Miles Davis

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The Electric Miles Davis

Born in Alton, Illinois, Miles Davis grew up in a middle-class family in East St. Louis. Miles Davis took up the trumpet at the age of 13 and was playing professionally two years later. Some of his first gigs included performances with his high school bandand playing with Eddie Randall and the blue Devils. Miles Davis has said that the greatest musical experience of his life was hearing the Billy Eckstine orchestra when it passed through St. Louis. In September 1944 Davis went to New York to study at Juilliard but spend much more time hanging out on 52nd Street and eventually dropped out of school. He moved from his home in East St. Louis to New York primarily to enter school but also to locate his musical idol, Charlie Parker. He played with Parker live and in recordings from the period of 1945 to 1948. Davis began leading his own group in 1948 as well as working with arranger Gil Evans. Davis’ career was briefly interrupted by a heroin addiction, although he continued to record with other popular bop musicians.

1955 was Miles Davis’ breakthrough year. His performance of "round midnight" at the Newport Jazz Festival alerted the critics that he was "back". Davis form a quintet which included Red Garland, Paul Chambers, Philly Joe Jones, and John Coletrain. In 1957 Davis made the first of many solo recordings with the unusual jazz orchestrations of Gil Evans, and he wrote music for film by Louis Malle.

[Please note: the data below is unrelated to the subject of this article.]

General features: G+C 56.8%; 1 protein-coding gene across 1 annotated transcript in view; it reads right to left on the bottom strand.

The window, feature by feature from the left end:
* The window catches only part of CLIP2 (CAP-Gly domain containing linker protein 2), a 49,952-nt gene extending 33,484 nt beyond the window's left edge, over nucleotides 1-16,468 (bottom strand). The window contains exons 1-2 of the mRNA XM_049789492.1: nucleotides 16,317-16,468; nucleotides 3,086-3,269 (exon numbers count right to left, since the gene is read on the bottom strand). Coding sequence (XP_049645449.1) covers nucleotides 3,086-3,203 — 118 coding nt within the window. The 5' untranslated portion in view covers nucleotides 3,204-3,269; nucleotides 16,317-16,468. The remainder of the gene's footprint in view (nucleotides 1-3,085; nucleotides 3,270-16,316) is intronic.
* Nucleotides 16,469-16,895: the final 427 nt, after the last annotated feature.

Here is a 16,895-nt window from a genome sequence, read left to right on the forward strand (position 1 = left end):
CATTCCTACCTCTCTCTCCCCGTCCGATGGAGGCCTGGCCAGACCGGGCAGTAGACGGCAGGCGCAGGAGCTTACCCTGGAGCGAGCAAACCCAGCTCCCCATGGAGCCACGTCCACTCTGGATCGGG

In 1963Davis formed a new quintet including the talents of Herbie Hancock, Ron Carter, Tony Williams, and Wayne Shorter. The late 1960s sound Davis playing with a variety of talented musicians. Davis retired during the mid-‘70s due to severe ailments and an automobile accident. He returned in 1980 making new recordings and expensive tours. He received an honorary doctorate of music from the New England Conservatory in 1986 in honor of his long-standing achievements.

Davis’ playing Incorporated many styles, from bop to modal fusion. Oftentimes Davis was the victim of negative criticism because of his adopting sometimes unpopular styles of music, but he is most respected for being one of a few jazz musicians who continually took the music to newer and more creative heights.

The musical events Miles Davis created during his so-called electric period (1969-1975), are acts of constant exploring in c...

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...und producers argue they are sparing us from," says Teo. For a future re-issue, it would be terrific if Columbia restored the entire sets and give us a four CD package. We also need the complete live sets excepted from Live-Evil. These moments are important enough in Miles’ progression and the music of these nights is deserving of reaching the public. And the considerable legions of Miles fanatics are willing to dish out the money.

In addition to his playing and nurturing of excellent talent, Miles Davis was quite remarkable in his rare ability to continually evolve. Most jazz musicians generally performed their style early on and spend the rest of their careers refining their sound. In contrast Miles Davis every five years or so would forge ahead, and do to his restless nature he not only played bop but helped found cool jazz, hard bop, modal music, his own unusual brand of the avant-garde and fusion. Jazz history would be much different if Davis had not existed. If Miles Davis had retired in 1960, he would still be famous in jazz history, but he had many accomplishments still to come. In 1991 Miles Davis passed away, he was 65. Jazz lost a man that was more than a god.
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